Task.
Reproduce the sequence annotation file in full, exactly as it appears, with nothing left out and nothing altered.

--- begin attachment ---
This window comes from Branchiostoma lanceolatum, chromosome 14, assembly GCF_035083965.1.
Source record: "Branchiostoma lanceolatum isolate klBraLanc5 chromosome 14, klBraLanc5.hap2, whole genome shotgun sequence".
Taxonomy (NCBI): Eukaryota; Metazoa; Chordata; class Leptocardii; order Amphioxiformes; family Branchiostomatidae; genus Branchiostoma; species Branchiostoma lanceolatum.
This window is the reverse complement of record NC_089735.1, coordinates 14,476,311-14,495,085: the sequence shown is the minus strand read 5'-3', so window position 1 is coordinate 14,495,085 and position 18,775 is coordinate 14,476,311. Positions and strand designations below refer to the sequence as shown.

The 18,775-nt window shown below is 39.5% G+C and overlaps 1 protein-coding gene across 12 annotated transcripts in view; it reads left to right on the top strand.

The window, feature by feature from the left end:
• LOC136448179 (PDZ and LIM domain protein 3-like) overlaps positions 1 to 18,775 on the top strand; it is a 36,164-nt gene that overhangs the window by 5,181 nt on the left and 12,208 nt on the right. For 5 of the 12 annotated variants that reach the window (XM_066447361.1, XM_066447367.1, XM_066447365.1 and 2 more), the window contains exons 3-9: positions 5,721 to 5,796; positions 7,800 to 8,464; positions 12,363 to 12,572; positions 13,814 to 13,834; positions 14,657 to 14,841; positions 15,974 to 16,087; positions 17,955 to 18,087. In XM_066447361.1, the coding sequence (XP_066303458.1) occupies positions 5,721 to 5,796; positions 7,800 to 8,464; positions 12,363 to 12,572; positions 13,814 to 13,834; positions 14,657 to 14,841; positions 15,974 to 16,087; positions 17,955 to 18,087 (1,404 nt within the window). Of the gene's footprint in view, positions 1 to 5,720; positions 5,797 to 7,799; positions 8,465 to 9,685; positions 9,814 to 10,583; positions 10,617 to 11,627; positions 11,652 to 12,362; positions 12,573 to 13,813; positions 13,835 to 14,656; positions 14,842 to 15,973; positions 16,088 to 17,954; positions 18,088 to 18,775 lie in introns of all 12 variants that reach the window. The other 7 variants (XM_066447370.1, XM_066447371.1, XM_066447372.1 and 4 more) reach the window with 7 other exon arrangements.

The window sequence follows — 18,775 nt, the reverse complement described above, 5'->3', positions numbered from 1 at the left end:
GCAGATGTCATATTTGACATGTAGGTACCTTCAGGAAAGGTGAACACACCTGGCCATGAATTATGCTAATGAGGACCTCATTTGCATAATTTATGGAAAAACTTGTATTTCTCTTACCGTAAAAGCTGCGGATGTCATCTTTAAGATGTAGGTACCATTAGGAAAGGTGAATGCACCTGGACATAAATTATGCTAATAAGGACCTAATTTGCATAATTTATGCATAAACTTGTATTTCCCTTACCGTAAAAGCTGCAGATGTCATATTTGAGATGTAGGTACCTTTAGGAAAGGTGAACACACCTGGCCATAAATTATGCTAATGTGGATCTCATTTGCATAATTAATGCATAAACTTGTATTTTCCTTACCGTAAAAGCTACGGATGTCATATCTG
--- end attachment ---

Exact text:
This window comes from Branchiostoma lanceolatum, chromosome 14, assembly GCF_035083965.1.
Source record: "Branchiostoma lanceolatum isolate klBraLanc5 chromosome 14, klBraLanc5.hap2, whole genome shotgun sequence".
Taxonomy (NCBI): Eukaryota; Metazoa; Chordata; class Leptocardii; order Amphioxiformes; family Branchiostomatidae; genus Branchiostoma; species Branchiostoma lanceolatum.
This window is the reverse complement of record NC_089735.1, coordinates 14,476,311-14,495,085: the sequence shown is the minus strand read 5'-3', so window position 1 is coordinate 14,495,085 and position 18,775 is coordinate 14,476,311. Positions and strand designations below refer to the sequence as shown.

The 18,775-nt window shown below is 39.5% G+C and overlaps 1 protein-coding gene across 12 annotated transcripts in view; it reads left to right on the top strand.

The window, feature by feature from the left end:
• LOC136448179 (PDZ and LIM domain protein 3-like) overlaps positions 1 to 18,775 on the top strand; it is a 36,164-nt gene that overhangs the window by 5,181 nt on the left and 12,208 nt on the right. For 5 of the 12 annotated variants that reach the window (XM_066447361.1, XM_066447367.1, XM_066447365.1 and 2 more), the window contains exons 3-9: positions 5,721 to 5,796; positions 7,800 to 8,464; positions 12,363 to 12,572; positions 13,814 to 13,834; positions 14,657 to 14,841; positions 15,974 to 16,087; positions 17,955 to 18,087. In XM_066447361.1, the coding sequence (XP_066303458.1) occupies positions 5,721 to 5,796; positions 7,800 to 8,464; positions 12,363 to 12,572; positions 13,814 to 13,834; positions 14,657 to 14,841; positions 15,974 to 16,087; positions 17,955 to 18,087 (1,404 nt within the window). Of the gene's footprint in view, positions 1 to 5,720; positions 5,797 to 7,799; positions 8,465 to 9,685; positions 9,814 to 10,583; positions 10,617 to 11,627; positions 11,652 to 12,362; positions 12,573 to 13,813; positions 13,835 to 14,656; positions 14,842 to 15,973; positions 16,088 to 17,954; positions 18,088 to 18,775 lie in introns of all 12 variants that reach the window. The other 7 variants (XM_066447370.1, XM_066447371.1, XM_066447372.1 and 4 more) reach the window with 7 other exon arrangements.

The window sequence follows — 18,775 nt, the reverse complement described above, 5'->3', positions numbered from 1 at the left end:
GCAGATGTCATATTTGACATGTAGGTACCTTCAGGAAAGGTGAACACACCTGGCCATGAATTATGCTAATGAGGACCTCATTTGCATAATTTATGGAAAAACTTGTATTTCTCTTACCGTAAAAGCTGCGGATGTCATCTTTAAGATGTAGGTACCATTAGGAAAGGTGAATGCACCTGGACATAAATTATGCTAATAAGGACCTAATTTGCATAATTTATGCATAAACTTGTATTTCCCTTACCGTAAAAGCTGCAGATGTCATATTTGAGATGTAGGTACCTTTAGGAAAGGTGAACACACCTGGCCATAAATTATGCTAATGTGGATCTCATTTGCATAATTAATGCATAAACTTGTATTTTCCTTACCGTAAAAGCTACGGATGTCATATCTG